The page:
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Luminous Airplanes (eBook)
A decade after the publication of Haussmann, or the Distinction, his acclaimed novel about nineteenth-century Paris, Paul La Farge turns his imagination to America at the dawn of the twenty-first century.
In September 2000, a young programmer comes home from a festival in the Nevada desert and learns that his grandfather has died, and that he has to return to Thebes, a town which is so isolated that its inhabitants have their own language, in order to clean out the house where his family lived for five generations. While he’s there, he runs into Yesim, a Turkish American woman whom he loved as a child, and begins a romance in which past and present are dangerously confused. At the same time, he remembers San Francisco in the wild years of the Internet boom, and mourns the loss of Swan, a madman who may have been the only person to understand what was happening to the city, and to the world.
Luminous Airplanes has a singular form: the novel, complete in itself, is accompanied by an online “immersive text,” which continues the story and complements it. Nearly ten years in the making, La Farge’s ambitious new work considers large worlds and small ones, love, memory, family, flying machines, dance music, and the end of the world.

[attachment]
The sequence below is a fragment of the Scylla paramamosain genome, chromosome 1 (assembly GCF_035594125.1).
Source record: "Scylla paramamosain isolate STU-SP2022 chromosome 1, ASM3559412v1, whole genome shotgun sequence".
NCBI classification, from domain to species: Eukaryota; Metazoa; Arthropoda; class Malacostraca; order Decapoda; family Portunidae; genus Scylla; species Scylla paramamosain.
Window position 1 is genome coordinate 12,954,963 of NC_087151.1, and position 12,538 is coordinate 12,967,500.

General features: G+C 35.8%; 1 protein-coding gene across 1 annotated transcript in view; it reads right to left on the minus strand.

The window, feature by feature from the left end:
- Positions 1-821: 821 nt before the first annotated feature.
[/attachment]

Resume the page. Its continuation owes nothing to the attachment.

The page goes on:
About the Author
Paul La Farge is the author of two novels: The Artist of the Missing (FSG, 1999) and Haussmann, or the Distinction (FSG, 2001); and a book of imaginary dreams, The Facts of Winter. His short stories have appeared in McSweeney’s, Harper’s Magazine, Fence, Conjunctions, and elsewhere. His nonfiction appears in The Believer, Bookforum, Playboy, and Cabinet. He lives in upstate New York.
Praise for Luminous Airplanes…
“A perfect figure eight of a book…Luminous Airplanes is brilliant, poignant, startling, hilarious….I loved it.”---Karen Russell, author of Swamplandia! “Captivating…A wry, provocative, and often hilarious coming-of-age tale.”---The Boston Globe “A strange and salutary shock…Luminous Airplanes isn’t about disconnection and meaninglessness. It is about connection and significance…the ramifying, mysterious ways we human beings affect each other, from parent to child, invention to invention, generation to generation.”---The New York Times Book Review “La Farge tells his tale of homecoming compassionately but without sentimentality….Rather than submitting to the darkness of the sleeping bag that is modern fiction, La Farge encourages his readers to search the sky for the signs that herald the return of loved ones we’ve lost.”---Time Out (New York) “Beautiful…Calls to mind Haruki Murakami…A high-concept novel worth reading.”---The Economist